President Donald Trump said his administration is planning to raise the age limit for vaping to 21 years old, as U.S. health officials made a “breakthrough” recently in their investigation concerning the recent spate of vaping-related illnesses and deaths.
Trump told reporters the news at the White House on Nov. 8. He noted a final report by the administration on vaping would come out sometime next week. The president said they would be discussing e-cigarette flavors as well.
“We’re going to be coming out with a very important position on vaping,” Trump told reporters. “We have to take care of our kids, most importantly. So we’re going to have an age limit of 21 or so.”
Trump did not give any further details about the upcoming announcement. The White House did not immediately respond to a request for comment.
Health officials have been sounding the alarm amid a nationwide outbreak of serous lung illnesses linked to vaping, and have raised concerns about the use of electronic smoking devices, particularly among youth.
Tests of lung samples taken from 29 patients with vaping-related injuries suggest all contained Vitamin E acetate, a discovery U.S. officials described on Nov. 8 as a “breakthrough” in the investigation of the nationwide outbreak that has topped 2,000 cases.
The discovery of Vitamin E acetate in lung samples offers the first direct evidence of a link with the substance and vaping-related lung injuries. The substance has also been identified in tests by U.S. and state officials of product samples collected from patients with the vaping injury.
Vitamin E acetate is believed to be used as a cutting agent in illicit vaping products containing THC, the component of marijuana that gets people high.
According to the center, the vitamin is found in many foods including vegetable oils, cereals, meat, and fruits and usually does not cause harm when ingested as a vitamin supplement. But when Vitamin E acetate is inhaled, it “may interfere” with normal lung functioning, according to the CDC.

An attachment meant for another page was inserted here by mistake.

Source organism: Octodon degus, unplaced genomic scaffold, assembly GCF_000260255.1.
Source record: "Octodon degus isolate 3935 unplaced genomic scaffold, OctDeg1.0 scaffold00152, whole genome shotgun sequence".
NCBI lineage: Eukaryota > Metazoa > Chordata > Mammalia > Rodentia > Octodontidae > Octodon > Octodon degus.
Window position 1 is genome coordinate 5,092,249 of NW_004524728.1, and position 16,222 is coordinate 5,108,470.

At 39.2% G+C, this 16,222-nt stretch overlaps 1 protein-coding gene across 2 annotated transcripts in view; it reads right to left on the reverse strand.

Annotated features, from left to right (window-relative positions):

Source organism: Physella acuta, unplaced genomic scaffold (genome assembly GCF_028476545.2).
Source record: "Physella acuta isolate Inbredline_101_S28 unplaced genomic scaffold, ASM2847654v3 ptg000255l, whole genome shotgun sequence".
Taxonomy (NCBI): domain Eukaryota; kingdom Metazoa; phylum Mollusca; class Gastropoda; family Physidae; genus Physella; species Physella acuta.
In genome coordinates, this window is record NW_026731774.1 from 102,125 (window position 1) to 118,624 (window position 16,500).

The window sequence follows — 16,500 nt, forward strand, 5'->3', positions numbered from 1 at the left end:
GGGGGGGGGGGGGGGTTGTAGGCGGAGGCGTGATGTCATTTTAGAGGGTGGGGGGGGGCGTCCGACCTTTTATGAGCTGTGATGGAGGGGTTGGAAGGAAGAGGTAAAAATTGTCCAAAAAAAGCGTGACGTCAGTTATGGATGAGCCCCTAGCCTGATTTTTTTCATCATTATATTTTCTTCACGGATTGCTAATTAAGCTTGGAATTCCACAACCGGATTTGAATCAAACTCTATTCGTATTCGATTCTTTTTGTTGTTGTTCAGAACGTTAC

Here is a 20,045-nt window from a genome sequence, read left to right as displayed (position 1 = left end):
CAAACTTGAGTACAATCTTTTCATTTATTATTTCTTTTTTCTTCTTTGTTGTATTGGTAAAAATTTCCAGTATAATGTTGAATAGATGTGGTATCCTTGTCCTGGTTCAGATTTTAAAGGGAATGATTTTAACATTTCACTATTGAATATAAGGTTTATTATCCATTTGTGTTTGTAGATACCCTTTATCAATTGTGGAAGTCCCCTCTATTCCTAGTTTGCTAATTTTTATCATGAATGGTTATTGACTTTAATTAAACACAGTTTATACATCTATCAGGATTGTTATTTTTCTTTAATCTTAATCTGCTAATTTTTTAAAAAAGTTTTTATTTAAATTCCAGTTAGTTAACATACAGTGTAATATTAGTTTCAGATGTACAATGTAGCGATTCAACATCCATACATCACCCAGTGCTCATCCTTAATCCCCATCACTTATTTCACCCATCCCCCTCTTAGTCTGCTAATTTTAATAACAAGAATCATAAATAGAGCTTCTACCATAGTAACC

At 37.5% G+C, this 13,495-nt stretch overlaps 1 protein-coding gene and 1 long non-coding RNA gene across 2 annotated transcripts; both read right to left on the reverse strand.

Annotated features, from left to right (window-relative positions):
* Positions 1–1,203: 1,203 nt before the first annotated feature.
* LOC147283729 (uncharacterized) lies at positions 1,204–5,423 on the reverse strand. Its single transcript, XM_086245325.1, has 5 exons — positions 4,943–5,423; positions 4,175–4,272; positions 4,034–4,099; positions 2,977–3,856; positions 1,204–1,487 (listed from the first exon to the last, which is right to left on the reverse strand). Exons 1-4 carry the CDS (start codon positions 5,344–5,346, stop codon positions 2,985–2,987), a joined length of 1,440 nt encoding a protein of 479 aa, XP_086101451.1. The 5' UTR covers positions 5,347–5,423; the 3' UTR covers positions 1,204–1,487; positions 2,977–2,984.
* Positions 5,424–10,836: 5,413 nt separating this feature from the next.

Vitamin E acetate is used as an additive in the production of e-cigarettes or vaping products “because it resembles THC oil.” The center said it is also used as a thickening ingredient in e-liquids.
In a telephone briefing on Nov. 8, Dr. Anne Schuchat, principal deputy director of the U.S. Centers for Disease Control and Prevention (CDC), called Vitamin E acetate “a very strong culprit of concern” and referred to the discovery as “a breakthrough” in the investigation.
She cautioned that more work is needed to definitively declare it a cause, and said studies may identify other potential causes of the serious injuries as well.
The substance was identified early in product testing done in the New York Health Department’s Wadsworth laboratory, but not every THC vaping pen the lab tested contained Vitamin E, a lab official told Reuters.
Schuchat said researchers must now establish a causal link between exposure and injury, adding that “many substances are still under investigation.”
As of Nov. 5, there have been 2051 cases of lung injury associated with e-cigarettes or vaping, according to a weekly count by the center. The cases were reported to the CDC from 49 states, (all except Alaska), the District of Columbia, and one U.S. territory.
Thirty-nine deaths have also been confirmed as of the latest count. The deaths were reported in 25 states and the District of Columbia.
Reuters contributed to this report